One way we can start reclaiming our economic power is to start practicing solving problems for ourselves. Rather than default to calling in the pros, do you have the skills, ability, creativity, or resources to fix the problem yourself?

You might not need to move a house trailer - but you might need to fix the dripping kitchen faucet or do some other home repair. Taking on these tasks, you may find yourself surprised with what you can actually do for yourself! Get in the habit of appointing yourself your first go-to repair company. After a year, you'll be amazed at what you've done, and how much money you've saved.

Saturday, November 23, 2013

Five Things You Should Know About Firewood

If you're new to heating your home with wood, you may be surprised to learn that the process isn't as simple or automatic as you might think. There's a lot to learn about firewood, and the more you know, the more effective you'll be at keeping your home warm. Here are five points to keep in mind:

Conserve Energy: Quality Counts: While every tree burns in a forest fire, not every tree does an equally good job of heating your home. When you're cutting wood, you're going to want to concentrate on those trees that are good firewood first - these would be fruit woods, harder woods - and leave the not so great wood, such as softer, wet woods - for when you have excess energy or no choice.

Don't Burn Up Useful Trees if You Can Avoid It: While fruit and maple trees produce magnificent firewood, these trees are likely to be of more use to you as a source of fruit & maple syrup. Think ahead, because once the tree is cut, it's cut - you can't put it back up!

There's No Shame in Buying Wood: Using a woodstove doesn't mean you commit to procuring every bit of fuel on your own. Buying wood from neighbors & local vendors is a good way to keep money in your community & out of the hands of big corporations.

Make sure to compare prices, and keep an eye to make sure that what you've paid for is what's actually delivered. A face cord should measure 8 foot long, 4 feet high, and however wide you've agreed to with your firewood dealer. It's a really good thing if the firewood you buy actually fits in the wood stove you have, otherwise, plan on doing a whole lot more cutting!

Approach Downed Wood With Your Eyes Open: When you're out after firewood, discovering that a tree has fallen over, been snapped off by the wind, or has dropped large branches onto the ground can feel like you've got a winning lottery ticket. However, before you do the happy dance, check the wood out.

Some wood may have be too rotten to be useful to you -remember, decay is an inevitable natural process! - and other wood may still be burnable, but so full of bugs that you won't want to store it in the house. Finally, wood that has been laying on the ground, depending on variety, can drink up water like a sponge, which makes it useless as firewood. 

Stove Maintenance Is Important: Some types of firewood, especially pines, create creosote that clings to the inside of your chimney. Creosote is extremely flammable, and chimney fires are no joke. It's much better to prevent a fire than to try to recover from one! Regular cleaning of your chimney, the safe disposal of ashes, and other stove maintenance tasks are an essential part of burning your wood safely.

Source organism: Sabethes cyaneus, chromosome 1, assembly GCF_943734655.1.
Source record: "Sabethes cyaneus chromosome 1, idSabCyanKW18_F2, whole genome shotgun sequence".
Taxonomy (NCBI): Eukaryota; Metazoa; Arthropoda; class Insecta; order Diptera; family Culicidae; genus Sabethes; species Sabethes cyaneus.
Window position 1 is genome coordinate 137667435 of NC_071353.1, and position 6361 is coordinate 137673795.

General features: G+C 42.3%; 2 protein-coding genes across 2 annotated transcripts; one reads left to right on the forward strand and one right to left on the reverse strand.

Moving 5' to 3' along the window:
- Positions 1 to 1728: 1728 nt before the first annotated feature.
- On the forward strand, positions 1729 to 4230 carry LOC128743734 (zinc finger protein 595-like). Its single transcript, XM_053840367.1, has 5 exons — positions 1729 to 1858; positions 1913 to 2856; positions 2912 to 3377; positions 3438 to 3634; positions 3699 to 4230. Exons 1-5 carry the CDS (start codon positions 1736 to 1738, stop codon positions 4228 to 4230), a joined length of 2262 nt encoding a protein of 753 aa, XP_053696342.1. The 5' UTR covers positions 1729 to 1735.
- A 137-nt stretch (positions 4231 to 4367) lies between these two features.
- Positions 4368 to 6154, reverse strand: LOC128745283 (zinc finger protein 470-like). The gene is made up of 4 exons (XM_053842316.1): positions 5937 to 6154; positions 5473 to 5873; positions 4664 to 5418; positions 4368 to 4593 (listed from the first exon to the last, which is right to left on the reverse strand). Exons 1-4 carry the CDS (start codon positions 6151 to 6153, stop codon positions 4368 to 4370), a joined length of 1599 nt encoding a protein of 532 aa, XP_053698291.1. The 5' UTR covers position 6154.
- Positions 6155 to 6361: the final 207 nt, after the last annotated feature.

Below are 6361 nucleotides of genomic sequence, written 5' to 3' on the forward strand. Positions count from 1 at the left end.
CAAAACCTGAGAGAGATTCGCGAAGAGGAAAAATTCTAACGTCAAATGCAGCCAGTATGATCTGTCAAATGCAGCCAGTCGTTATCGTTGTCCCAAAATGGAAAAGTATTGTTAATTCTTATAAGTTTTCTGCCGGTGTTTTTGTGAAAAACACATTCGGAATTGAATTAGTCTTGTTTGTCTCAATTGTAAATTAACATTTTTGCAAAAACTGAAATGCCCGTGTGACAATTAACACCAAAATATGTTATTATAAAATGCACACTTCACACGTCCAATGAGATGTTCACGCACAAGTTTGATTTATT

Monday, October 14, 2013

Points of Post-Consumerist Philosophy

Buy less, do more. We are impoverishing ourselves, individually and as a nation, buying things we don't need and don't actually want. If you have closets, garages, and storage lockers full of stuff you're not using, you don't need any more stuff!

Educate yourself continually. Ignorance makes you vulnerable. It is easy for people to take advantage of you, rip you off, and abuse your rights when you're not informed. Choosing to be ignorant means saying "Here, other people in the world! Why don't you run my life for me?"

Depend as little as possible on others. No man is an island, and it's impossible to do everything in this world entirely on your own. However, you should be very mindful of what you're choosing to have other people do for you. You may be better off doing it for yourself.

Make purchases mindfully. An aware consumer makes better choices than a consumer who is functioning on auto-pilot. Think about what you buy, where you're buying it, and why you're buying it. Make sure your purchases are in alignment with your belief systems. Think about what things cost to produce and market: if you're paying an exceptionally low price for something, you can be sure that someone else is paying dearly, generally in terms of their labor/quality of life.

Make creativity central to your life. We were given imaginations for a reason. Creativity is as vital to our well being as physical exercise. It doesn't matter if you never 'learned' how to be creative: something as a simple doodle can be the gateway to an innovative solution to a tough problem. Humanity survived & thrives because it is innovative and has the ability to transcend history, seeing beyond what has always been done. This power is inside each of us: don't think it belongs to ivory-tower academics and government think tanks. But you have to use it, or you will lose it.